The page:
Lincoln

Are the Nats’ troubles the result of the Lincoln assassination?

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Well, that seems rather silly. Clearly it’s more to do with President Garfield’s murder, yes? A bad event which has given an entire city a complex which causes poor play to grow even worse as the team and its fans realize that, sadly, bad things will always befall them?

If you think that’s crazy then you haven’t been watching ESPN’s Bill Simmons diagnose the entire city of Memphis, which he believes grows pessimistic about their Grizzlies thanks to the Martin Luther King Jr. assassination. Really:

“I didn’t realize the effect [The MLK assassination] had on that city…I think from people we talk to and stuff we’ve read, the shooting kind of sets the tone with how the city thinks about stuff. We were at Game 3. Great crowd, they fall behind and the whole crowd got tense. They were like, ‘Oh no, something bad is going to happen.’ And it starts from that shooting.”

These comments have led to a lot of fun on the Internet this morning, with folks making increasingly tortured explanations for a given city’s sports pessimism. “…and it starts from Mrs. O’Leary’s cow …” is maybe my favorite so far.

I have this feeling that, upon some reflection, Simmons will admit he was a bit off base on that and I’m sure that, by the light of morning, he would like to have that one back. But, even if it was just a moment of hyperbole, and even if it doesn’t have anything to do with baseball, it is worth thinking about what leads one to say stuff like that and to realize how that same impulse infects a lot of sports writing, baseball included.

Simmons has, in very large part, made a career out of (a) making broad generalizations of what a given city’s sports fans think and feel; and (b) connecting sports to positively everything. He has written thousands of words about the psychology of Bostonians. He has compared every bit of pop culture with which he is conversant to sports and vice-versa. That’s his very popular, very successful shtick.

But underlying that shtick is either a conceit or a miscalculation: that sports ARE life. Or that they are the most important thing in it. That sports reflect human reality in ways they really don’t and have a deeper meaning than they really do.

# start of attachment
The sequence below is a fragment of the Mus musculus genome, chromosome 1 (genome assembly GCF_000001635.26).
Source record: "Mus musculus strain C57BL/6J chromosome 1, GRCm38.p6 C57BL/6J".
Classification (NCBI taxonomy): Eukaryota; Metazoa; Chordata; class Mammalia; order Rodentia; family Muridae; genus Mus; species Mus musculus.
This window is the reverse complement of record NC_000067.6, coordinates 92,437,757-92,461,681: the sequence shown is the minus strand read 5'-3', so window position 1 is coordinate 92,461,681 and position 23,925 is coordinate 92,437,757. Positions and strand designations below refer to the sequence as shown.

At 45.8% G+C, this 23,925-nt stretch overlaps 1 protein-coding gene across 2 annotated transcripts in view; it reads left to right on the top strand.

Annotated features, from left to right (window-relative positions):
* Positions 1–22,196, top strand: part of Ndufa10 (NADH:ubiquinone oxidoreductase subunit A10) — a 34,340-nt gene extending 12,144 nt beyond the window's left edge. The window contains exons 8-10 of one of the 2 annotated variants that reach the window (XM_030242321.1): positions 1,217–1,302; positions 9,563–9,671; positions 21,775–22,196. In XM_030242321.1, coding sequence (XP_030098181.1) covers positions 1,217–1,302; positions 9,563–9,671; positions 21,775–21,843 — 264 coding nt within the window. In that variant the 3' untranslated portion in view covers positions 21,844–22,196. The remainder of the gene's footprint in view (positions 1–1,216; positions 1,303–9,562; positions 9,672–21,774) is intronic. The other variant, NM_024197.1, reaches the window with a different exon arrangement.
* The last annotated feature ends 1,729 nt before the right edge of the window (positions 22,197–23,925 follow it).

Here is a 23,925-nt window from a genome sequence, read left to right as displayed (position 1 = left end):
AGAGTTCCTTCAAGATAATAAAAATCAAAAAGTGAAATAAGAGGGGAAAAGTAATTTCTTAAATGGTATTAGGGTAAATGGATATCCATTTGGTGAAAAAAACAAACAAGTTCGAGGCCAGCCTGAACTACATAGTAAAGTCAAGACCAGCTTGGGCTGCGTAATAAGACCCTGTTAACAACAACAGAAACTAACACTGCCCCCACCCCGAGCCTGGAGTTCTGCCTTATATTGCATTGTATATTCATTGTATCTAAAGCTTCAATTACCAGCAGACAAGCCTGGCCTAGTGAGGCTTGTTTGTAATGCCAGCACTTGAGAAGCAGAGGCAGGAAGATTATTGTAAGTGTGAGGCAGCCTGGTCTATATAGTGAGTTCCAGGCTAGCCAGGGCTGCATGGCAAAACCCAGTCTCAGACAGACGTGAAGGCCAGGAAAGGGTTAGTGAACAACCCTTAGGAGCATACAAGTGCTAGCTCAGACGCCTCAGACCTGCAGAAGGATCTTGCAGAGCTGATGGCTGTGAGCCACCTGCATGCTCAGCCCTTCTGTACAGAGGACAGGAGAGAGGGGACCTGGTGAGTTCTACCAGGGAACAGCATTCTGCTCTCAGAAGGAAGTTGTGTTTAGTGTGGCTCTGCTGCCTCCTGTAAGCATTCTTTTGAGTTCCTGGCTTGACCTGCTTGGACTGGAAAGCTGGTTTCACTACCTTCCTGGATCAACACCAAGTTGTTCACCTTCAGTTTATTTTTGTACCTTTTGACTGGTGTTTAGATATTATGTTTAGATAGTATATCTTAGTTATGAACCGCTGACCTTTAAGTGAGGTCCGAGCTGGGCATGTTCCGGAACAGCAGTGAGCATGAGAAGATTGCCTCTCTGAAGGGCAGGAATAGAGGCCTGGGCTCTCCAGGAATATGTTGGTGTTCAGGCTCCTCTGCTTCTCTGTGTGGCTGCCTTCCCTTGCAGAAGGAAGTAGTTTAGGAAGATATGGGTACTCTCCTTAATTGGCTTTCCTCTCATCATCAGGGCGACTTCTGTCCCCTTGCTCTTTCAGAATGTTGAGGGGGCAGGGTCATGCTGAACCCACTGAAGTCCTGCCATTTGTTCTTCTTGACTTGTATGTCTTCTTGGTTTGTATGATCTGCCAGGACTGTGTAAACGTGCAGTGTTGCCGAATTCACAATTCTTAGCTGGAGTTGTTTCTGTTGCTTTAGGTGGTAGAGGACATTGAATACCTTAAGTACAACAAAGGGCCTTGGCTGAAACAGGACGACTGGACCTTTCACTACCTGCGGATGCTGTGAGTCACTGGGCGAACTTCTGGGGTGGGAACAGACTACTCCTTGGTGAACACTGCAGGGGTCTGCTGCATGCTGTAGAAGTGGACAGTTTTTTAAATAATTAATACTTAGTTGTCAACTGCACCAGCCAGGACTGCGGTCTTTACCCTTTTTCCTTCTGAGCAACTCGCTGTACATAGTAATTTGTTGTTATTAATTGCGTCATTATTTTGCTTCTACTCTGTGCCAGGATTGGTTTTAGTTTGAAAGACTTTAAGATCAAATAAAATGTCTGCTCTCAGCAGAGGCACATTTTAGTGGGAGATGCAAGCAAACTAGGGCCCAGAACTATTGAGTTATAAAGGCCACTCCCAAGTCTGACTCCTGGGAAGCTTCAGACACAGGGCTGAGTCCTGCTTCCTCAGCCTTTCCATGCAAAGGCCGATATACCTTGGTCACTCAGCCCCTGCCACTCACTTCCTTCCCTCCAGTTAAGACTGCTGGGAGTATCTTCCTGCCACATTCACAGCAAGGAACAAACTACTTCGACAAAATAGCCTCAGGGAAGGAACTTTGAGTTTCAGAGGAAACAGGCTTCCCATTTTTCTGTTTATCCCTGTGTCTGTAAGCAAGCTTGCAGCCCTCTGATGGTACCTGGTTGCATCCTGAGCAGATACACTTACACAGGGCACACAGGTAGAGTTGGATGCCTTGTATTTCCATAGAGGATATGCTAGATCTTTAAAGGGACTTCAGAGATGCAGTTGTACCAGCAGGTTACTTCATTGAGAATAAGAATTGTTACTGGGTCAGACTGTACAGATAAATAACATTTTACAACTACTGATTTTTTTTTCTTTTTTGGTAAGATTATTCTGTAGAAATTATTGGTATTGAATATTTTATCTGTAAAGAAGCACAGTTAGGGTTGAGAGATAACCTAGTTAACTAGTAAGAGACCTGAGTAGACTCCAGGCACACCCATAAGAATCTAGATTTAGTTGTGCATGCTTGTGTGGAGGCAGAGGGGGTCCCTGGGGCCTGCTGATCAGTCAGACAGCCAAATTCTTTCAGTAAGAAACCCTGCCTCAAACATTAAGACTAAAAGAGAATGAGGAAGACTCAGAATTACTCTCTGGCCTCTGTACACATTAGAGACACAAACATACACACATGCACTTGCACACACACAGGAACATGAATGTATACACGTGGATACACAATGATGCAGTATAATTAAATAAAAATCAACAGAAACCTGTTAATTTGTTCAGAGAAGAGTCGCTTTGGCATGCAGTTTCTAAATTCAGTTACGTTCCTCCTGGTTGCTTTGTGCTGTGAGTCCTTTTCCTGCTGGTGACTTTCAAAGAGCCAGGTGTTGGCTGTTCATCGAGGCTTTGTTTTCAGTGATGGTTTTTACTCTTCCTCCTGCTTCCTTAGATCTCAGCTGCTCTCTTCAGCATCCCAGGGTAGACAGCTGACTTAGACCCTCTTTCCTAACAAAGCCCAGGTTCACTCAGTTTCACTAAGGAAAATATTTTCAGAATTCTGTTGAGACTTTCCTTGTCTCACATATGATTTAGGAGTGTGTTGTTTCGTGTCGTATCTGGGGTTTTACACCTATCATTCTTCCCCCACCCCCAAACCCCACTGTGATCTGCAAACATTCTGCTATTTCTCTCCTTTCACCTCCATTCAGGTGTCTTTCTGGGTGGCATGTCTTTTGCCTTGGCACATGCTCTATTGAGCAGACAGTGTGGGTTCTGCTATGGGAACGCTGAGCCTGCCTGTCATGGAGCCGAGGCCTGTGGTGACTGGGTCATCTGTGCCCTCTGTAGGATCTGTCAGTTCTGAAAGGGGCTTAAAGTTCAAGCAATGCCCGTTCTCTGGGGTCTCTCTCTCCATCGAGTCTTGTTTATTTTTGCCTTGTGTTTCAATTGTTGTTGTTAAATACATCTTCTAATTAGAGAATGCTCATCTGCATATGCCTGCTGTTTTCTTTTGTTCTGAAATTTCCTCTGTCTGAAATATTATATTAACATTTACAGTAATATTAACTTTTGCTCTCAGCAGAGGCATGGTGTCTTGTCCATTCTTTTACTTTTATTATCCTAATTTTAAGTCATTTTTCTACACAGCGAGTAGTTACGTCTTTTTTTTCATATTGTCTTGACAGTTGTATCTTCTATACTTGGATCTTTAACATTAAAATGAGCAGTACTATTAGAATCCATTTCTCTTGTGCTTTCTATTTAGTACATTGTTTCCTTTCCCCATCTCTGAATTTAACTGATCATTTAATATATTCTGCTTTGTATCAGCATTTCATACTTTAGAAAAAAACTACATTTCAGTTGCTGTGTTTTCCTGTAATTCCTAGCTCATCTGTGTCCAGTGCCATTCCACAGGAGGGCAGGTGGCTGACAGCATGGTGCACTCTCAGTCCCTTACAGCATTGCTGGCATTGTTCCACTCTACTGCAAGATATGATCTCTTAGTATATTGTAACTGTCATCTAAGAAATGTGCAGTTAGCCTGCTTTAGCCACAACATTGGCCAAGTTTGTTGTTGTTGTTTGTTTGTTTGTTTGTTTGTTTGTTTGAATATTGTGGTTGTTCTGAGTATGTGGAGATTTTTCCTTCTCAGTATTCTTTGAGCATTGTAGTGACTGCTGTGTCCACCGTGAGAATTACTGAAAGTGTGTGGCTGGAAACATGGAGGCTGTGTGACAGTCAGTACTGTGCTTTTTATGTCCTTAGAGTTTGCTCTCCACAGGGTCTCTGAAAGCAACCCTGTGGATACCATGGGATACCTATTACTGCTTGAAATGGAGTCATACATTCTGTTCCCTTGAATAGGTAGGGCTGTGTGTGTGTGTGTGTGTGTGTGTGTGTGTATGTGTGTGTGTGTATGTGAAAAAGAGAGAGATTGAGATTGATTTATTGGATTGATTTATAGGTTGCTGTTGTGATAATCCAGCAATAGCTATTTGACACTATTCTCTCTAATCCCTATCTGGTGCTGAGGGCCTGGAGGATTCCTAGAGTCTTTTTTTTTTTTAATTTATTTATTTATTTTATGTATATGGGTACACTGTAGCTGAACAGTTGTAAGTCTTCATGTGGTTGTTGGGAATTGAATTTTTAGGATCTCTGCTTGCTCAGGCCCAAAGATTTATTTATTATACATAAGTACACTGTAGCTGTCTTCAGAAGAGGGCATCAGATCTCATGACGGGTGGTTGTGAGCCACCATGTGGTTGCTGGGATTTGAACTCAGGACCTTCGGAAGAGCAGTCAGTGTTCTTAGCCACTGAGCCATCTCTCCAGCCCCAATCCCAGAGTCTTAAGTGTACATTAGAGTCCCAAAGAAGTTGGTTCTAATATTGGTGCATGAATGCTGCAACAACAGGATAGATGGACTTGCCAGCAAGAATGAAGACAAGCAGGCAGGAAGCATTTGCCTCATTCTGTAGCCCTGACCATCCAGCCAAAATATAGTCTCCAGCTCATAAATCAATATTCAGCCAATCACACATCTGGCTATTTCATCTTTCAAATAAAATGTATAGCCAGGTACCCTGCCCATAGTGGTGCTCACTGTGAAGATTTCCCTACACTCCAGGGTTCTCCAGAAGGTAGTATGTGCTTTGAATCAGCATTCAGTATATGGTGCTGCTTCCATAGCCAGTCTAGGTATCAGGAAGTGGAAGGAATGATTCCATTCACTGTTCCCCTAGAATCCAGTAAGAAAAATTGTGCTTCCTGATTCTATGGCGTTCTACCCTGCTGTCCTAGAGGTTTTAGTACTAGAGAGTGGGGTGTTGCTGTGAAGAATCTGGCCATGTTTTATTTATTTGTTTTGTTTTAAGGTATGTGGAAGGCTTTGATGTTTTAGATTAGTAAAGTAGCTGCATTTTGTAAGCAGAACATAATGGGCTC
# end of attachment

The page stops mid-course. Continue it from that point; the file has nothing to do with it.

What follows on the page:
On occasion sports do transcend entertainment and have real meaning. Jesse Owens in the 1936 Olympics. The 1980 U.S. hockey team. Jackie Robinson’s triumph. Billie Jean King schooling Bobby Riggs.  These moments do occur and when they do sports become something greater. Or, at the very least, serve as a microcosm of or a complement to something greater.

But it’s very rare that such things happen. For the most part, sports are a wonderful diversion. Games which may make our lives better, but after which life — real life — actually resumes. And they are just games.

So much bad sports writing — and bad sportsfandom for that matter — is the result of thinking that these games are more than just games. It leads Simmons to say silly things like he did last night. It leads beat writers to spin out horribly tortured metaphors when setting the scene of the previous night’s action. It leads columnists to make character judgments about ballplayers because of what they do on a diamond. It leads fans to become overly-invested and find heros, villains, bums, gods and frauds around every corner.  And all of that noise alienates people who would like to simply enjoy a game once in a while.

We should be careful of making too much of sports. We can take them seriously in the moment. We can be passionate about our teams and the players we love. We can immerse ourselves in them and talk about them from morning to night.  But we must never forget that, in the end, they are just games and that real life is something else altogether.

Diamondbacks, A.J. Pollock avoid arbitration with two-year contract

Arizona Diamondbacks center fielder A.J. Pollock drives in two runs against the Cincinnati Reds during the eighth inning of a baseball game, Thursday, Aug. 20, 2015, in Cincinnati. (AP Photo/Gary Landers)
AP Photo/Gary Landers